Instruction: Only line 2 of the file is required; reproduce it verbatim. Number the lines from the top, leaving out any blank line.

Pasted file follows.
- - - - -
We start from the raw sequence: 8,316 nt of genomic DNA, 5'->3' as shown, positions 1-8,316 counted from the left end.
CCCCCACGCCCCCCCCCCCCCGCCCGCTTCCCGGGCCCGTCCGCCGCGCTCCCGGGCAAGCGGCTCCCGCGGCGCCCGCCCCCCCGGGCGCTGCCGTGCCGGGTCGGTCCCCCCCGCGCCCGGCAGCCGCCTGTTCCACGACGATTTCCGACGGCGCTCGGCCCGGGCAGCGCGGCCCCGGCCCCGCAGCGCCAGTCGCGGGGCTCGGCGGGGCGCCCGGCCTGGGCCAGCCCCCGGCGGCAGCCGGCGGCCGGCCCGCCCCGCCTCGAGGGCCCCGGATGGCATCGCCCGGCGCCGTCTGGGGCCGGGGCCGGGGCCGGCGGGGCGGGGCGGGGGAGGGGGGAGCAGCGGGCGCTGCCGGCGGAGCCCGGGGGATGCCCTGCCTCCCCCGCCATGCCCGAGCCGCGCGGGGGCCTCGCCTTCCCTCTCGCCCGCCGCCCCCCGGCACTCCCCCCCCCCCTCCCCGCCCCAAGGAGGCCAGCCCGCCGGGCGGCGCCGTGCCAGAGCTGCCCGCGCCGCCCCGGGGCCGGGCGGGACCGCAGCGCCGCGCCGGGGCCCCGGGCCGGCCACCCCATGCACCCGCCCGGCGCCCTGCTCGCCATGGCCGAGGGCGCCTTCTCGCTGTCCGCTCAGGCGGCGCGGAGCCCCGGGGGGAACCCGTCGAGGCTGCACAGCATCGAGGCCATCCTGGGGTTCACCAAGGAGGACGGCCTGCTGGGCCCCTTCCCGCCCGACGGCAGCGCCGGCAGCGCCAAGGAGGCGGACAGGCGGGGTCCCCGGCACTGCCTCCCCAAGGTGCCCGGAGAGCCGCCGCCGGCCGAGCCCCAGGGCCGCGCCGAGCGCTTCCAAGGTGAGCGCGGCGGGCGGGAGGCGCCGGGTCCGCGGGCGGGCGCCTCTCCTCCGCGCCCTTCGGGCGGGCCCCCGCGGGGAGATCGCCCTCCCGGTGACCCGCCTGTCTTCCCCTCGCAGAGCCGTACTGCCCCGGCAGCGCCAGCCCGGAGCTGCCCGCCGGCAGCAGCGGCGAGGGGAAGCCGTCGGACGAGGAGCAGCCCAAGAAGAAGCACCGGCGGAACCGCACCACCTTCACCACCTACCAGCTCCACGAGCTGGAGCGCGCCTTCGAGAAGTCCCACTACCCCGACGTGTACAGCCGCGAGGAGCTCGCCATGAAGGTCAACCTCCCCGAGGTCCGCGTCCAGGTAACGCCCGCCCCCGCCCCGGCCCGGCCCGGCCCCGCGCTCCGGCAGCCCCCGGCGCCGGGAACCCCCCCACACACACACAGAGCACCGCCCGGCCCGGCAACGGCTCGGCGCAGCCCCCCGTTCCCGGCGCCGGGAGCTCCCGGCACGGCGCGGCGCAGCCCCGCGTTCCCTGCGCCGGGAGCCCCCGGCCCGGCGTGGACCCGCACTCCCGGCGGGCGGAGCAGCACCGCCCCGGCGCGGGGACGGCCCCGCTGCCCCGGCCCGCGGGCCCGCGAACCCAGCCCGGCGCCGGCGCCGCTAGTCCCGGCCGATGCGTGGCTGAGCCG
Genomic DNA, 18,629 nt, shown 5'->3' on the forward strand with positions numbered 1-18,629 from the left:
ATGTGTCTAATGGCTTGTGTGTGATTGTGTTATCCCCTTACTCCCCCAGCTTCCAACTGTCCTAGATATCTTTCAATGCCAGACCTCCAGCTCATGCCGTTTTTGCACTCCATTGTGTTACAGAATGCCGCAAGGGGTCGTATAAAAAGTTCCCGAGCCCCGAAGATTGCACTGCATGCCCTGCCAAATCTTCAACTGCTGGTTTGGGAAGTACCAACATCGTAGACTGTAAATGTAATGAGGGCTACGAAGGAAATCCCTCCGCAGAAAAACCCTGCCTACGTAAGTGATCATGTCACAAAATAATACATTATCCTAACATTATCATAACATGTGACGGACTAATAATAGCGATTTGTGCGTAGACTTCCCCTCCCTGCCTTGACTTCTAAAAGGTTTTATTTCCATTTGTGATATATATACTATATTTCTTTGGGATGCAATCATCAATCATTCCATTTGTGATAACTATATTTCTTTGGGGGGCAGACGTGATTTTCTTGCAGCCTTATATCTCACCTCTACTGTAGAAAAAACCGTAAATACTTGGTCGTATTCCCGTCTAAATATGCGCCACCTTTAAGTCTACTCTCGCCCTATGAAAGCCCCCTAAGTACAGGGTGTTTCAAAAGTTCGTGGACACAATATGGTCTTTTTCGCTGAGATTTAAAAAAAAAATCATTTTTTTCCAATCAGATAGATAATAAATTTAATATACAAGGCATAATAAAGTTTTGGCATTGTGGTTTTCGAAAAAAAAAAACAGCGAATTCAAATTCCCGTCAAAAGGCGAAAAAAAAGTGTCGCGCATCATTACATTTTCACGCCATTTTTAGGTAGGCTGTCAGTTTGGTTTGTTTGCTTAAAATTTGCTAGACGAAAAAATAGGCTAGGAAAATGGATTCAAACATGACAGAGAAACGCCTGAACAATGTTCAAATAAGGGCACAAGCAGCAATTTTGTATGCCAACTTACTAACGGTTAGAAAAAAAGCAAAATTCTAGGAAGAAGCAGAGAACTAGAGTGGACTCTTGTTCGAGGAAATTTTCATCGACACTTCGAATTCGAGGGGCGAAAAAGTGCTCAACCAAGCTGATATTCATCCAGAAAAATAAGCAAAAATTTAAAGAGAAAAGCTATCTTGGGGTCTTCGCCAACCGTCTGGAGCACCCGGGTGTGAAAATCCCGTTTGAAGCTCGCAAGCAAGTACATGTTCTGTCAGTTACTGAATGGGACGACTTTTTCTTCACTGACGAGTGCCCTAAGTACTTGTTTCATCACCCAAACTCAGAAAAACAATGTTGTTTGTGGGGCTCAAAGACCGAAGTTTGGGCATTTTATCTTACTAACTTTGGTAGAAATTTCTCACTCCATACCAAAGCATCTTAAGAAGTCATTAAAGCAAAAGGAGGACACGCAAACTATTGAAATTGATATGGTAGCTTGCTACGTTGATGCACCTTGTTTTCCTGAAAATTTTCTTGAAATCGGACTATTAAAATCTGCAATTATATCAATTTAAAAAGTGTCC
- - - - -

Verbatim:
CCCCCACGCCCCCCCCCCCCCGCCCGCTTCCCGGGCCCGTCCGCCGCGCTCCCGGGCAAGCGGCTCCCGCGGCGCCCGCCCCCCCGGGCGCTGCCGTGCCGGGTCGGTCCCCCCCGCGCCCGGCAGCCGCCTGTTCCACGACGATTTCCGACGGCGCTCGGCCCGGGCAGCGCGGCCCCGGCCCCGCAGCGCCAGTCGCGGGGCTCGGCGGGGCGCCCGGCCTGGGCCAGCCCCCGGCGGCAGCCGGCGGCCGGCCCGCCCCGCCTCGAGGGCCCCGGATGGCATCGCCCGGCGCCGTCTGGGGCCGGGGCCGGGGCCGGCGGGGCGGGGCGGGGGAGGGGGGAGCAGCGGGCGCTGCCGGCGGAGCCCGGGGGATGCCCTGCCTCCCCCGCCATGCCCGAGCCGCGCGGGGGCCTCGCCTTCCCTCTCGCCCGCCGCCCCCCGGCACTCCCCCCCCCCCTCCCCGCCCCAAGGAGGCCAGCCCGCCGGGCGGCGCCGTGCCAGAGCTGCCCGCGCCGCCCCGGGGCCGGGCGGGACCGCAGCGCCGCGCCGGGGCCCCGGGCCGGCCACCCCATGCACCCGCCCGGCGCCCTGCTCGCCATGGCCGAGGGCGCCTTCTCGCTGTCCGCTCAGGCGGCGCGGAGCCCCGGGGGGAACCCGTCGAGGCTGCACAGCATCGAGGCCATCCTGGGGTTCACCAAGGAGGACGGCCTGCTGGGCCCCTTCCCGCCCGACGGCAGCGCCGGCAGCGCCAAGGAGGCGGACAGGCGGGGTCCCCGGCACTGCCTCCCCAAGGTGCCCGGAGAGCCGCCGCCGGCCGAGCCCCAGGGCCGCGCCGAGCGCTTCCAAGGTGAGCGCGGCGGGCGGGAGGCGCCGGGTCCGCGGGCGGGCGCCTCTCCTCCGCGCCCTTCGGGCGGGCCCCCGCGGGGAGATCGCCCTCCCGGTGACCCGCCTGTCTTCCCCTCGCAGAGCCGTACTGCCCCGGCAGCGCCAGCCCGGAGCTGCCCGCCGGCAGCAGCGGCGAGGGGAAGCCGTCGGACGAGGAGCAGCCCAAGAAGAAGCACCGGCGGAACCGCACCACCTTCACCACCTACCAGCTCCACGAGCTGGAGCGCGCCTTCGAGAAGTCCCACTACCCCGACGTGTACAGCCGCGAGGAGCTCGCCATGAAGGTCAACCTCCCCGAGGTCCGCGTCCAGGTAACGCCCGCCCCCGCCCCGGCCCGGCCCGGCCCCGCGCTCCGGCAGCCCCCGGCGCCGGGAACCCCCCCACACACACACAGAGCACCGCCCGGCCCGGCAACGGCTCGGCGCAGCCCCCCGTTCCCGGCGCCGGGAGCTCCCGGCACGGCGCGGCGCAGCCCCGCGTTCCCTGCGCCGGGAGCCCCCGGCCCGGCGTGGACCCGCACTCCCGGCGGGCGGAGCAGCACCGCCCCGGCGCGGGGACGGCCCCGCTGCCCCGGCCCGCGGGCCCGCGAACCCAGCCCGGCGCCGGCGCCGCTAGTCCCGGCCGATGCGTGGCTGAGCCG